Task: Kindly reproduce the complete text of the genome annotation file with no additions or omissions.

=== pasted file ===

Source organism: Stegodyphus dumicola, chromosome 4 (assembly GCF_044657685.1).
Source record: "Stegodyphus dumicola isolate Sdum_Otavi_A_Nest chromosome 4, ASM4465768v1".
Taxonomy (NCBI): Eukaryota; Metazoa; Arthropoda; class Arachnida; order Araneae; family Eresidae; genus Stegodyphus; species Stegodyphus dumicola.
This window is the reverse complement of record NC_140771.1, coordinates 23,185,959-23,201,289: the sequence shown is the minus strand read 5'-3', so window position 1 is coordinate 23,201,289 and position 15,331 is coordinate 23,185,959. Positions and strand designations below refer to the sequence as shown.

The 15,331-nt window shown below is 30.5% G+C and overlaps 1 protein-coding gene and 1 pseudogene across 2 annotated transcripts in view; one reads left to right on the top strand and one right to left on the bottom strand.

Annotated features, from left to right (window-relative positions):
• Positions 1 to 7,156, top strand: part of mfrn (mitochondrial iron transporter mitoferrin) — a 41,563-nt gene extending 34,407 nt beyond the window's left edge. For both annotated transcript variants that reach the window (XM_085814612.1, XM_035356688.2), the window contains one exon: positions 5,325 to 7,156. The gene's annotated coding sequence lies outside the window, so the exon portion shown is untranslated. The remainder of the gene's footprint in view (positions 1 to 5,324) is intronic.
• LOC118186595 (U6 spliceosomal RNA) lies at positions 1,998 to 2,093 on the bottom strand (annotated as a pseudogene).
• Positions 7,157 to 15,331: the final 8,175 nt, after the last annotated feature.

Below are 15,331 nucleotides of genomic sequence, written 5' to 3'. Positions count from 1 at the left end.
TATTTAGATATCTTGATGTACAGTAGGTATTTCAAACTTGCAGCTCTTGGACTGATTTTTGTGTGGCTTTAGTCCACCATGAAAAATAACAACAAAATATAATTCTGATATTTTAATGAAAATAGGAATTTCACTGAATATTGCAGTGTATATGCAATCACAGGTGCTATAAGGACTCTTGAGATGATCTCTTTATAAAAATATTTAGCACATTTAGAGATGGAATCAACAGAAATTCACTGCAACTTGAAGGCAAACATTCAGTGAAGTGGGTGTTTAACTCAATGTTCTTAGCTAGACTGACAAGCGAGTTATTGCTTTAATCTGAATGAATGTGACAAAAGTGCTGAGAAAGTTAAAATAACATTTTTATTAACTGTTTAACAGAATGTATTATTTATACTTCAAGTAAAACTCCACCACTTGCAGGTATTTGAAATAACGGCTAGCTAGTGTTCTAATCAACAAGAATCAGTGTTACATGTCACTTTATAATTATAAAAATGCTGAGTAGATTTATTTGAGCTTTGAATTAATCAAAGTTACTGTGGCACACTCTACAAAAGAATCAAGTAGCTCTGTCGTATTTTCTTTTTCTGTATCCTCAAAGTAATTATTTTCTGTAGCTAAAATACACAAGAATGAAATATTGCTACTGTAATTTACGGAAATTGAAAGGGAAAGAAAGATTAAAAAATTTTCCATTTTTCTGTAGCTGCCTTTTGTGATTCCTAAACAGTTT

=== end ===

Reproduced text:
Source organism: Stegodyphus dumicola, chromosome 4 (assembly GCF_044657685.1).
Source record: "Stegodyphus dumicola isolate Sdum_Otavi_A_Nest chromosome 4, ASM4465768v1".
Taxonomy (NCBI): Eukaryota; Metazoa; Arthropoda; class Arachnida; order Araneae; family Eresidae; genus Stegodyphus; species Stegodyphus dumicola.
This window is the reverse complement of record NC_140771.1, coordinates 23,185,959-23,201,289: the sequence shown is the minus strand read 5'-3', so window position 1 is coordinate 23,201,289 and position 15,331 is coordinate 23,185,959. Positions and strand designations below refer to the sequence as shown.

The 15,331-nt window shown below is 30.5% G+C and overlaps 1 protein-coding gene and 1 pseudogene across 2 annotated transcripts in view; one reads left to right on the top strand and one right to left on the bottom strand.

Annotated features, from left to right (window-relative positions):
• Positions 1 to 7,156, top strand: part of mfrn (mitochondrial iron transporter mitoferrin) — a 41,563-nt gene extending 34,407 nt beyond the window's left edge. For both annotated transcript variants that reach the window (XM_085814612.1, XM_035356688.2), the window contains one exon: positions 5,325 to 7,156. The gene's annotated coding sequence lies outside the window, so the exon portion shown is untranslated. The remainder of the gene's footprint in view (positions 1 to 5,324) is intronic.
• LOC118186595 (U6 spliceosomal RNA) lies at positions 1,998 to 2,093 on the bottom strand (annotated as a pseudogene).
• Positions 7,157 to 15,331: the final 8,175 nt, after the last annotated feature.

Below are 15,331 nucleotides of genomic sequence, written 5' to 3'. Positions count from 1 at the left end.
TATTTAGATATCTTGATGTACAGTAGGTATTTCAAACTTGCAGCTCTTGGACTGATTTTTGTGTGGCTTTAGTCCACCATGAAAAATAACAACAAAATATAATTCTGATATTTTAATGAAAATAGGAATTTCACTGAATATTGCAGTGTATATGCAATCACAGGTGCTATAAGGACTCTTGAGATGATCTCTTTATAAAAATATTTAGCACATTTAGAGATGGAATCAACAGAAATTCACTGCAACTTGAAGGCAAACATTCAGTGAAGTGGGTGTTTAACTCAATGTTCTTAGCTAGACTGACAAGCGAGTTATTGCTTTAATCTGAATGAATGTGACAAAAGTGCTGAGAAAGTTAAAATAACATTTTTATTAACTGTTTAACAGAATGTATTATTTATACTTCAAGTAAAACTCCACCACTTGCAGGTATTTGAAATAACGGCTAGCTAGTGTTCTAATCAACAAGAATCAGTGTTACATGTCACTTTATAATTATAAAAATGCTGAGTAGATTTATTTGAGCTTTGAATTAATCAAAGTTACTGTGGCACACTCTACAAAAGAATCAAGTAGCTCTGTCGTATTTTCTTTTTCTGTATCCTCAAAGTAATTATTTTCTGTAGCTAAAATACACAAGAATGAAATATTGCTACTGTAATTTACGGAAATTGAAAGGGAAAGAAAGATTAAAAAATTTTCCATTTTTCTGTAGCTGCCTTTTGTGATTCCTAAACAGTTT